What ever happened to Harvard's home court advantage? After only one win in five games played on Holyoke Street, the Crimson five will be hoping for an edge when they face Yale in a home game Saturday at 8 p.m.
The Yale cagers understand home court advantages, however. Saturday night's clash in the IAB will mark their ninth game in a row on the road, nine games on other team's home courts.
The Bulldogs are 4-8 overall, 2-2 in the Ivy League, and their last game found them in Providence, Rhode Island on the wrong end of a 102-70 score. The loss to Brown was the fifth in the Elis' extended road trip.
Harvard won, 75-62, over Northeastern Wednesday night in the consolation of the Beanpot Tournament. The win was on the road, naturally, and highlighted Harvard's IAB blues. Northeastern clipped Harvard by a point over the vacation in Cambridge, but when the two teams met in Boston College's Roberts Center the Huskies were no match for the Crimson.
The win pulled Harvard to a 4-10 overall record and found Coach Tom Sanders adding sophomore forward Bill Carey and junior guard Steve Selinger to the starting team in place of Arnie Needleman and Mike Griffin.
Carey is an expected starter along with regulars Tony Jenkins, Lou Silver and Ken Wolfe. The other guard spot is up for grabs with Griffin, Selinger and Needleman all in the running.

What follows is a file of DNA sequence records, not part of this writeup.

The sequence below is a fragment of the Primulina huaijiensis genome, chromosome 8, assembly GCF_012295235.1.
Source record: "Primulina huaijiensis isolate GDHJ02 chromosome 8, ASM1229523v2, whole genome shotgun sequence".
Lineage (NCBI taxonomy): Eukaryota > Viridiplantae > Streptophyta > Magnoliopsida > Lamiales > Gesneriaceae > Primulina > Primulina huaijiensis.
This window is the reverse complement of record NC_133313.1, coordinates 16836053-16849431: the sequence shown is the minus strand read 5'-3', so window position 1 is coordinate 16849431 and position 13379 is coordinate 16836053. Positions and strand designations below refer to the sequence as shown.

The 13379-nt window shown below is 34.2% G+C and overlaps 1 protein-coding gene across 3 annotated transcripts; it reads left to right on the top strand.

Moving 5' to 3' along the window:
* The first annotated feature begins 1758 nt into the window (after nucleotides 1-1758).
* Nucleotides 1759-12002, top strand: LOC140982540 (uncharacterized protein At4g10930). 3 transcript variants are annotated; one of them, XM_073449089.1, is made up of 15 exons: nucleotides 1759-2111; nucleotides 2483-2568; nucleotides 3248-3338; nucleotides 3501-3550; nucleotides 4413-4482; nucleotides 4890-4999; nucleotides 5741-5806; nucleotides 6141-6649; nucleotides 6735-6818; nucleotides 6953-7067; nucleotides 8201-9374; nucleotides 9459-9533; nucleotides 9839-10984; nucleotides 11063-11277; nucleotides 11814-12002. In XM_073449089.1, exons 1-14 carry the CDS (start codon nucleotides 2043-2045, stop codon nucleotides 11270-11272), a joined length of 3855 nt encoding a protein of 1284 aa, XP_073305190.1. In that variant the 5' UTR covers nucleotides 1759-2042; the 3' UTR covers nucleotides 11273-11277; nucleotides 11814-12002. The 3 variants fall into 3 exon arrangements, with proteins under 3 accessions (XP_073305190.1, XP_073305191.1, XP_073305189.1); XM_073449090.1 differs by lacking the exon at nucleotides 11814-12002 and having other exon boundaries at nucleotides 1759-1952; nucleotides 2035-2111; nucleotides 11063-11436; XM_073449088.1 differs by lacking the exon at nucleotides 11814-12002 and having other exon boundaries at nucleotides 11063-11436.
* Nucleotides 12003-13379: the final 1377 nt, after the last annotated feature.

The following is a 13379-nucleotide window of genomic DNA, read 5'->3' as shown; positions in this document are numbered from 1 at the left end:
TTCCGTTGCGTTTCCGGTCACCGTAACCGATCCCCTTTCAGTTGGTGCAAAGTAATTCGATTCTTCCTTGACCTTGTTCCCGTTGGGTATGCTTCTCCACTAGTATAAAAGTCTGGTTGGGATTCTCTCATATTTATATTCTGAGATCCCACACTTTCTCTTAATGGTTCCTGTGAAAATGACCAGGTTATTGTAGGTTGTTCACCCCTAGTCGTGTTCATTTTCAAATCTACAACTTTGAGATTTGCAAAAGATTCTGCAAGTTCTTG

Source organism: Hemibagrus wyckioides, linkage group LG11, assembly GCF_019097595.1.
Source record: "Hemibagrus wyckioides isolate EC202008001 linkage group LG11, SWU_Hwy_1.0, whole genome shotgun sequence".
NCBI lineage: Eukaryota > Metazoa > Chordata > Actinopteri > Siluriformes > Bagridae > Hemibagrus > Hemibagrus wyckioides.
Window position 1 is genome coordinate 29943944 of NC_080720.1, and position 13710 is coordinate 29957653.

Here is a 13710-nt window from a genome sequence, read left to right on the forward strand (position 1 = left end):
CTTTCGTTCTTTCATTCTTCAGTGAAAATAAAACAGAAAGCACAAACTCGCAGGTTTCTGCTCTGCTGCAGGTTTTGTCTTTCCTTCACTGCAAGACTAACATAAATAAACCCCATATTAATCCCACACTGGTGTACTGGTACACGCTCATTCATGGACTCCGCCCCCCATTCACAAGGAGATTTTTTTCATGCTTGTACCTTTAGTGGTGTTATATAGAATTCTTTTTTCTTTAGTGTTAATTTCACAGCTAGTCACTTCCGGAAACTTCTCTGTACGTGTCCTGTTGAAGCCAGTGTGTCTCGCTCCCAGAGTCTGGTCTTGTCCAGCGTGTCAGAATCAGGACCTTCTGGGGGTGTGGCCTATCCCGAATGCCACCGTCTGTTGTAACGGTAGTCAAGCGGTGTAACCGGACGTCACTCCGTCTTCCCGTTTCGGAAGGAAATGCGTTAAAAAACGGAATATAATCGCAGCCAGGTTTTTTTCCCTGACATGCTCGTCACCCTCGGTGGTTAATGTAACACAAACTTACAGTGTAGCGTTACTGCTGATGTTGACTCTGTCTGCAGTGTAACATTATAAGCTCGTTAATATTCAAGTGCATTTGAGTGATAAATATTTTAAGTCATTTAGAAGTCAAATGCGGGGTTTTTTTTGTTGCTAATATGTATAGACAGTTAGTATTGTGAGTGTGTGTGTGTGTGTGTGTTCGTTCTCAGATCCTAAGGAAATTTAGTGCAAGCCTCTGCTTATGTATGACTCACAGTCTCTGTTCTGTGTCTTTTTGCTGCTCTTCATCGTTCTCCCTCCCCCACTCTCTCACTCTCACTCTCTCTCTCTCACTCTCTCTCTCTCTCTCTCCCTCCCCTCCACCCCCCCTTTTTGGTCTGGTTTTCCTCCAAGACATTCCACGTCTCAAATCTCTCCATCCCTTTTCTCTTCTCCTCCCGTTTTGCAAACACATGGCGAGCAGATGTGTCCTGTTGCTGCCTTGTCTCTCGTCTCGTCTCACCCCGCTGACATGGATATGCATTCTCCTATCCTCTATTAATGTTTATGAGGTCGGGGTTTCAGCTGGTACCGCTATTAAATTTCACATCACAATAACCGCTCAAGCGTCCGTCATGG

The visitors from New Haven rely on 6 ft. 4 in. Mike Baskauskas for most of their scoring and rebounding. Yale's senior captain averages 16.8 point a game and pulls down 8.3 rebounds a game. Baskauskas will be joined at forward by Rollin Chippey, a 6 ft. 6 in. sophomore making his first varsity start.
Jenkins, Silver, Carey & Company will have to contend with 24-year-old Jim Cartmell, a four-year Army veteran who stands 6ft. 7 in. tall. Tim Kearns, a tall 6 ft. 4 in. guard, and Robin Michel, a sophomore, will start in the backcourt.
Whether the Crimson can shake off the home court jinx remains to be seen. But a team that can match Penn basket for basket until the last second and can rout Brown, Holy Cross and Northeastern has the potential to turn the IAB into a snakepit for opponents.
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